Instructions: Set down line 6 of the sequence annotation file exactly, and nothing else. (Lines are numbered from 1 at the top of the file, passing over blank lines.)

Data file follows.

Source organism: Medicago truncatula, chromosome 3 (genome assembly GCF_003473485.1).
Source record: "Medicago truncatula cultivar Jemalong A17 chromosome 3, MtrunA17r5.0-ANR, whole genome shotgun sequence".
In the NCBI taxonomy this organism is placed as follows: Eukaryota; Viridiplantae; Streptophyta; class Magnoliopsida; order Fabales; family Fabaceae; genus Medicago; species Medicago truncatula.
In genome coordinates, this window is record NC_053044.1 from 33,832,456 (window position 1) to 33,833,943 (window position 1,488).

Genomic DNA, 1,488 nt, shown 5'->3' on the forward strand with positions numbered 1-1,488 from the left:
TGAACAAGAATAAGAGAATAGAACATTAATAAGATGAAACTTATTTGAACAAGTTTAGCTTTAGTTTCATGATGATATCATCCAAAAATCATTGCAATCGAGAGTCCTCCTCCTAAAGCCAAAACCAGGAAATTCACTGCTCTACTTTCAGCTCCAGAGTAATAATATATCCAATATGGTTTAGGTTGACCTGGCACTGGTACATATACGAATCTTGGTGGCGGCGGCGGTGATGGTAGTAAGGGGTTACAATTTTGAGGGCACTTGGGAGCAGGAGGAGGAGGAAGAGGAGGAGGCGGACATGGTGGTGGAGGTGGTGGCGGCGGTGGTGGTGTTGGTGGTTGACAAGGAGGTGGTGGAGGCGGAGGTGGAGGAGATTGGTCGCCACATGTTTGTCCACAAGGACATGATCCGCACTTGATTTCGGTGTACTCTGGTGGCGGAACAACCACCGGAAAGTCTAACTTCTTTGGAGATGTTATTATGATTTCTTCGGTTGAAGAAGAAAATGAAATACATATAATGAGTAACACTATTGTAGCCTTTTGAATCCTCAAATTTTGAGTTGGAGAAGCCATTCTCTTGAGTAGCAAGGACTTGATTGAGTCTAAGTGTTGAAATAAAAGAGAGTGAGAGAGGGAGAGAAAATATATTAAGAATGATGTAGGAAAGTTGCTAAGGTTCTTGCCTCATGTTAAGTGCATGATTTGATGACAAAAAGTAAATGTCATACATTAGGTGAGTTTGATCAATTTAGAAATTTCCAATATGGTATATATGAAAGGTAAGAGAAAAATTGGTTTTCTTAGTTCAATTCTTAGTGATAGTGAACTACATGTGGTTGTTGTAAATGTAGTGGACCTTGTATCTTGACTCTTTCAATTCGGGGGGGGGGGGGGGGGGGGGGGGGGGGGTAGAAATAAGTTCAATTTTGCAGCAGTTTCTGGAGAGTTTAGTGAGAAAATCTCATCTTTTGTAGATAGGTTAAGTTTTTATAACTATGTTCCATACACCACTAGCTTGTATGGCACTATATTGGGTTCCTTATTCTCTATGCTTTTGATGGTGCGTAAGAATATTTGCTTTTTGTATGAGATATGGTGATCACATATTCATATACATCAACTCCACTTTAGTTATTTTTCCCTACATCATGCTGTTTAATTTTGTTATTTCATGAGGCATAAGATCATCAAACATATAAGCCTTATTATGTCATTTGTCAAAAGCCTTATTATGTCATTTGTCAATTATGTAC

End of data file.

TGAACAAGAATAAGAGAATAGAACATTAATAAGATGAAACTTATTTGAACAAGTTTAGCTTTAGTTTCATGATGATATCATCCAAAAATCATTGCAATCGAGAGTCCTCCTCCTAAAGCCAAAACCAGGAAATTCACTGCTCTACTTTCAGCTCCAGAGTAATAATATATCCAATATGGTTTAGGTTGACCTGGCACTGGTACATATACGAATCTTGGTGGCGGCGGCGGTGATGGTAGTAAGGGGTTACAATTTTGAGGGCACTTGGGAGCAGGAGGAGGAGGAAGAGGAGGAGGCGGACATGGTGGTGGAGGTGGTGGCGGCGGTGGTGGTGTTGGTGGTTGACAAGGAGGTGGTGGAGGCGGAGGTGGAGGAGATTGGTCGCCACATGTTTGTCCACAAGGACATGATCCGCACTTGATTTCGGTGTACTCTGGTGGCGGAACAACCACCGGAAAGTCTAACTTCTTTGGAGATGTTATTATGATTTCTTCGGTTGAAGAAGAAAATGAAATACATATAATGAGTAACACTATTGTAGCCTTTTGAATCCTCAAATTTTGAGTTGGAGAAGCCATTCTCTTGAGTAGCAAGGACTTGATTGAGTCTAAGTGTTGAAATAAAAGAGAGTGAGAGAGGGAGAGAAAATATATTAAGAATGATGTAGGAAAGTTGCTAAGGTTCTTGCCTCATGTTAAGTGCATGATTTGATGACAAAAAGTAAATGTCATACATTAGGTGAGTTTGATCAATTTAGAAATTTCCAATATGGTATATATGAAAGGTAAGAGAAAAATTGGTTTTCTTAGTTCAATTCTTAGTGATAGTGAACTACATGTGGTTGTTGTAAATGTAGTGGACCTTGTATCTTGACTCTTTCAATTCGGGGGGGGGGGGGGGGGGGGGGGGGGGGGTAGAAATAAGTTCAATTTTGCAGCAGTTTCTGGAGAGTTTAGTGAGAAAATCTCATCTTTTGTAGATAGGTTAAGTTTTTATAACTATGTTCCATACACCACTAGCTTGTATGGCACTATATTGGGTTCCTTATTCTCTATGCTTTTGATGGTGCGTAAGAATATTTGCTTTTTGTATGAGATATGGTGATCACATATTCATATACATCAACTCCACTTTAGTTATTTTTCCCTACATCATGCTGTTTAATTTTGTTATTTCATGAGGCATAAGATCATCAAACATATAAGCCTTATTATGTCATTTGTCAAAAGCCTTATTATGTCATTTGTCAATTATGTAC